You do not have to speculate about the importance of this incident for Steinem's later life; it was by her own account what made the Redstockings rally she attended in 1969 so important for her. It was the reason she became a feminist. Before her conversion, the abortion had been a shameful act, though one for which her hard circumstances went far to mitigate her blame. After her conversion, it was a brave, revolutionary act, a blow against patriarchy, even though at the time she was unaware of the existence of that evil. Unless this admiring biography is wholly misleading, she thereafter dedicated her life to transforming the world in such a way that her post-conversion assessment would be true for everybody.

Less straightforward are the more subtle effects this early trauma may have had on Steinem's later adult life. She never did marry or produce children. Rather, her private and public life tended to coalesce in what her biographer blandly calls "mini-marriages." Her partners in these liaisons were often colleagues, editors for whom she worked, important public officials, sports figures and one former president of the Ford Foundation. The full list of people mentioned as her former lovers in this friendly biography would be more comical than illuminating. Her reputation in some circles is perhaps well represented by the dispute she had with "Vanity Fair" about an interview with her that magazine published in January 1992. The interviewer had asked about Steinem's late '80s romance with Mortimer Zuckerman, the real estate and publishing magnate (this quote also well illustrates her biographer's solicitude in finding excuses for her subject):

"The nub of the dispute between Steinem and Bennetts [of 'Vanity Fair'] was over Steinem's negative response to Bennetts's query about whether Zuckerman had ever given any money to 'Ms.'....Zuckerman, understandably offended by reading that he had given nothing to the magazine, documented what loans he had cosigned, what charitable donations given, and threatened to sue 'Vanity Fair.' Brown and Bennetts blamed Steinem, rather than a lack of routine fact-checking to catch such mistakes."

Fact-checking indeed.

Gloria Steinem never lacked for good qualities. In a profession notable for its dragon ladies, she was a pleasant woman who did not seek to win arguments by bluster or threat. She was that most valuable of journalists, a "good enough" writer who could turn in readable stories that were of the proper length and on the subject assigned. Although one is naturally suspicious of people who make a career of supporting good causes, still it is hard to believe that she spent so much of her life fund raising and propagandizing for mercenary motives. Seeing these things, it is all the more incomprehensible how her life became so deformed by the promotion of folly and malice. There are people with the strength of character and the originality to make of evil their own good, but she does not seem to be one of them. Rather, she was simply doing as she was told by a cultural milieu that had abandoned moral sanity.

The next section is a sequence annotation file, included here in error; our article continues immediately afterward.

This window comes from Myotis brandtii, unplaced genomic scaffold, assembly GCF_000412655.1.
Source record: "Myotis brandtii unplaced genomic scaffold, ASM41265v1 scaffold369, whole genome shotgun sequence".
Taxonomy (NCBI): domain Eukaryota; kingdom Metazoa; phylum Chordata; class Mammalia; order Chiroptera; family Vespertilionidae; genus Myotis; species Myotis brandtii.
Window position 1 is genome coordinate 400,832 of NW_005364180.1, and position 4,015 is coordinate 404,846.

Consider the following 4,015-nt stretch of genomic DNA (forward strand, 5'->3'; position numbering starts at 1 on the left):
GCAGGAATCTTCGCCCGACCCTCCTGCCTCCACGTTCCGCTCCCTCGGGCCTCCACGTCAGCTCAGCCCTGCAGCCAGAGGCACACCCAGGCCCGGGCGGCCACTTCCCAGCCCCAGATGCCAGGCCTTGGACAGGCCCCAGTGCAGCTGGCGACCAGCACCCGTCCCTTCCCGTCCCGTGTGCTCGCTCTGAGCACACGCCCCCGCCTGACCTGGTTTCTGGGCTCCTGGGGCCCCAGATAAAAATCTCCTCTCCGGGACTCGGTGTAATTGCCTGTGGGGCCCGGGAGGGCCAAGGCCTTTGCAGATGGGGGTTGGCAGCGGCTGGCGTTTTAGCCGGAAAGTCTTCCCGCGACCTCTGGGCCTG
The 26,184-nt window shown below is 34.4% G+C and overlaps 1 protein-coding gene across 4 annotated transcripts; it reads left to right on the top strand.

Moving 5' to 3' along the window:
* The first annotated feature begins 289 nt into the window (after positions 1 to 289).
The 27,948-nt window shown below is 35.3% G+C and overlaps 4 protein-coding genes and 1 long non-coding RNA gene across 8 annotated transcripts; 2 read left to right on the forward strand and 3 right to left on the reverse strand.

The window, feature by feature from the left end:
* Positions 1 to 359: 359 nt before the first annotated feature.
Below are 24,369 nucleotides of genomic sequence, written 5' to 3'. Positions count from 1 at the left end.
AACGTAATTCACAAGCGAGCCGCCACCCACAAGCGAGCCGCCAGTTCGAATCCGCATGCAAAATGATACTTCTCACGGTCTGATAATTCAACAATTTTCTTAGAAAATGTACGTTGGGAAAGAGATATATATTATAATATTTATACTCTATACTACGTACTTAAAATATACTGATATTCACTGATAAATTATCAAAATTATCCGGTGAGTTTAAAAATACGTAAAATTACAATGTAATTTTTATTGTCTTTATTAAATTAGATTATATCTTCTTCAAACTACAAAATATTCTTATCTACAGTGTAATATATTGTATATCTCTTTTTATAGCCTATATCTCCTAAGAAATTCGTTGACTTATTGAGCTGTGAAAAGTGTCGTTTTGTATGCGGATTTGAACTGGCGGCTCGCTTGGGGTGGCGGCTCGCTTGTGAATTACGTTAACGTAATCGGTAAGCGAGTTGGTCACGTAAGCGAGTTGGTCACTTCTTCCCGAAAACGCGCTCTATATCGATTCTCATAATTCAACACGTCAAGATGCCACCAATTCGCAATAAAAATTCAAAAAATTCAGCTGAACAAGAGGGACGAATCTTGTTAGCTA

Perhaps no article illuminates the early 1960s so well as Steinem's "A Bunny's Tale," which appeared in the May and June issues of "Show" magazine in 1963. This was a report on her experience as a "Bunny" hostess in one of the Playboy clubs, which were collateral enterprises of Hugh Hefner's magazine of the same name. The gist of the story was that being a Bunny was a god-awful job, something that happened to young women with no marketable skills beyond looking good in a skimpy rabbit costume. They were underpaid, overworked, and played about the same role in the scheme of things as meat in a butcher's window. For the rest of her career, it became an axiom for Steinem that all women are bunnies "in this culture."

If by "this culture" you mean the West in general and America in particular, the statement is clearly wrong. Before the 1960s, there was of course a long history of brothels and semi- clandestine clubs in which waitresses served much the same function as they did in the Playboy clubs. However, in "this culture" as it has been traditionally understood, such places were generally acknowledged to be deplorable. They might be tolerated, but even their habitues would have characterized them as places for the indulgence of vice. However, considered in light of the idea of sophistication during the Kennedy Administration, Steinem's assessment is true. In those days, traditional ideas of family, courtesy and chastity were increasingly being dismissed by progressive people as superstitions. It can never be repeated too often that Hugh Hefner and his Playboy enterprises were among the most influential liberal actors of the post-war period. Enlightened people in those days thought that conventional morality might still be appropriate for the lower middle class, but certainly they could not take such things seriously themselves. Steinem did the story not because the magazine wanted a picture of low life, but to examine what was then regarded as the last word in respectable sophistication. In some ways, feminism can be thought of as the adaptation for women of the Playboy philosophy, which in turn was part of its general democratization.